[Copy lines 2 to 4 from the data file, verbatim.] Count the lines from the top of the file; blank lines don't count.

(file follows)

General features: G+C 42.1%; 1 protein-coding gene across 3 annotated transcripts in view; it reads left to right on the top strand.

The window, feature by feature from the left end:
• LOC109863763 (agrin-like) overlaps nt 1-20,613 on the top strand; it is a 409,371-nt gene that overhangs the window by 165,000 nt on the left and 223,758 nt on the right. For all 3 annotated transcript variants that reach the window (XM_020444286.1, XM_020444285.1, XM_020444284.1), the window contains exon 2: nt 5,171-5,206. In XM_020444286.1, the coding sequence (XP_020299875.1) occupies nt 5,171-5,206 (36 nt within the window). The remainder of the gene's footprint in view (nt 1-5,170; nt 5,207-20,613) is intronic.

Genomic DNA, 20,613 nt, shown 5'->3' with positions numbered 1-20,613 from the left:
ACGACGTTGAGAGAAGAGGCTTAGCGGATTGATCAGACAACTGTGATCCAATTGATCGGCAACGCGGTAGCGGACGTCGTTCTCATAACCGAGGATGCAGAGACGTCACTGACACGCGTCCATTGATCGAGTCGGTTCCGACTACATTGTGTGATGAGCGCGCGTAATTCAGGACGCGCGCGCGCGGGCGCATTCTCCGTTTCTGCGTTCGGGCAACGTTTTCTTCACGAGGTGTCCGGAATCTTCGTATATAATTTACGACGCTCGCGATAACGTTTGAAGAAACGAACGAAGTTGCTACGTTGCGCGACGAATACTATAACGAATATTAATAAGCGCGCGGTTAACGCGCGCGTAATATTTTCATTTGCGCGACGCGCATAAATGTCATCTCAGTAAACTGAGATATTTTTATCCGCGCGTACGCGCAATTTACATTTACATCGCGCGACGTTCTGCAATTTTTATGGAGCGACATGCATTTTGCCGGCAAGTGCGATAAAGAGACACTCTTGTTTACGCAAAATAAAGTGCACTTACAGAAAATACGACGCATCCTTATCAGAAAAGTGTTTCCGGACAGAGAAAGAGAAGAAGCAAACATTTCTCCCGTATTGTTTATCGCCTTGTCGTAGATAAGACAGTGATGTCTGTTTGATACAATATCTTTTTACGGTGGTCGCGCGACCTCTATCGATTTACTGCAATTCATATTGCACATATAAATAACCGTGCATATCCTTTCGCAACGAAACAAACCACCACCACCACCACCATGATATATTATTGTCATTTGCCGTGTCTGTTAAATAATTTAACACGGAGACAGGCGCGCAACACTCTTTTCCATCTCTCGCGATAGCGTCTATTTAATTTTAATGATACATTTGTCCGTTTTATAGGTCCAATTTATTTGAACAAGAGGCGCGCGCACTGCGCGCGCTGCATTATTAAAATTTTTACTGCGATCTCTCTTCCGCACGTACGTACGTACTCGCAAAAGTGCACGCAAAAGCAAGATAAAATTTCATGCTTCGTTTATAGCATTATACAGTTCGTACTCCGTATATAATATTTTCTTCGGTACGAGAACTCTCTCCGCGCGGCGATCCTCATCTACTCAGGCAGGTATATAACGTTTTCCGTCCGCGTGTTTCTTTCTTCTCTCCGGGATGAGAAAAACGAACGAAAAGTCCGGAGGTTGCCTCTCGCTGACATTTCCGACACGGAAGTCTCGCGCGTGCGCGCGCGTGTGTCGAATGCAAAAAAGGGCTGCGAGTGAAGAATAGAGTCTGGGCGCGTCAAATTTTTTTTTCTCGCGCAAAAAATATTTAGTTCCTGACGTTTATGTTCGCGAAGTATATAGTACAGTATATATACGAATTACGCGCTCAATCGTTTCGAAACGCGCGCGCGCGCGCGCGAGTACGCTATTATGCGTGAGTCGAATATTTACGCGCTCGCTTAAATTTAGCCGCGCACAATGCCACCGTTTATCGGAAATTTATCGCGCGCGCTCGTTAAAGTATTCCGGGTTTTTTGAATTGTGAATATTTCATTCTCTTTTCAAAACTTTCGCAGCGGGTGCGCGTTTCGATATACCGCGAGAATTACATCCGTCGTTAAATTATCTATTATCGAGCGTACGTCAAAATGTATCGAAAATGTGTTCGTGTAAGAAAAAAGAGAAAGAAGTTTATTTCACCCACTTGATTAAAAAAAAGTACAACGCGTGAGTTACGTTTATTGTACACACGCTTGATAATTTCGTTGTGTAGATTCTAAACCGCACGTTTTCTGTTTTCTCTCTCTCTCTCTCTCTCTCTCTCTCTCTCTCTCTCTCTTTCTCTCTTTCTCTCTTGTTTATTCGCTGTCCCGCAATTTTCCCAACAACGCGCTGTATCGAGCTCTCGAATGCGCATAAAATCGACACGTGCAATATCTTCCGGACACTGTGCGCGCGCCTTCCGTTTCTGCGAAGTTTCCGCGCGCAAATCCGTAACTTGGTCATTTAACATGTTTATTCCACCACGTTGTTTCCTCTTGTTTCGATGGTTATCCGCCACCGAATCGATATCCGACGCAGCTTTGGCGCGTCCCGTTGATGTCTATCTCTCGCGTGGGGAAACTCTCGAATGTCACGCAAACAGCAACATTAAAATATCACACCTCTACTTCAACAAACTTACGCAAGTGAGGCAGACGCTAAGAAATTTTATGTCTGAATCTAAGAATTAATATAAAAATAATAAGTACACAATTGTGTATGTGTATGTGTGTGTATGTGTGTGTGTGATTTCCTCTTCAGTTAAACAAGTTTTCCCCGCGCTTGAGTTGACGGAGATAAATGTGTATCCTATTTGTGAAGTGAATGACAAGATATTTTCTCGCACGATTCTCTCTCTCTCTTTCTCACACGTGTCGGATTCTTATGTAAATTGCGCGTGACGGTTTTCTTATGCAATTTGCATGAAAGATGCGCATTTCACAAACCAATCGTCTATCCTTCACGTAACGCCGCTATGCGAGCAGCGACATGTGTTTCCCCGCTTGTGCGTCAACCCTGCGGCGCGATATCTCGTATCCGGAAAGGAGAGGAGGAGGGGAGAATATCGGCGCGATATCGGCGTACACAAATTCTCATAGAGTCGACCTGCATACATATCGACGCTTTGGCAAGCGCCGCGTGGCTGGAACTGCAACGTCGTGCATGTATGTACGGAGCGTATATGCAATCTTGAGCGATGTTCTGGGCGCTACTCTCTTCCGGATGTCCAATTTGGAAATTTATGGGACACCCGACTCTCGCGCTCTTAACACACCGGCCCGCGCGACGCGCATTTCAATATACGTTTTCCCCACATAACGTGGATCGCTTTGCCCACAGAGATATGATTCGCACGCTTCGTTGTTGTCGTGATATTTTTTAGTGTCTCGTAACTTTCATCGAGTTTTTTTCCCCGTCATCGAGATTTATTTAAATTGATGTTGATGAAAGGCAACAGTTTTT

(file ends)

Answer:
The window, feature by feature from the left end:
• LOC109863763 (agrin-like) overlaps nt 1-20,613 on the top strand; it is a 409,371-nt gene that overhangs the window by 165,000 nt on the left and 223,758 nt on the right. For all 3 annotated transcript variants that reach the window (XM_020444286.1, XM_020444285.1, XM_020444284.1), the window contains exon 2: nt 5,171-5,206. In XM_020444286.1, the coding sequence (XP_020299875.1) occupies nt 5,171-5,206 (36 nt within the window). The remainder of the gene's footprint in view (nt 1-5,170; nt 5,207-20,613) is intronic.

Genomic DNA, 20,613 nt, shown 5'->3' with positions numbered 1-20,613 from the left: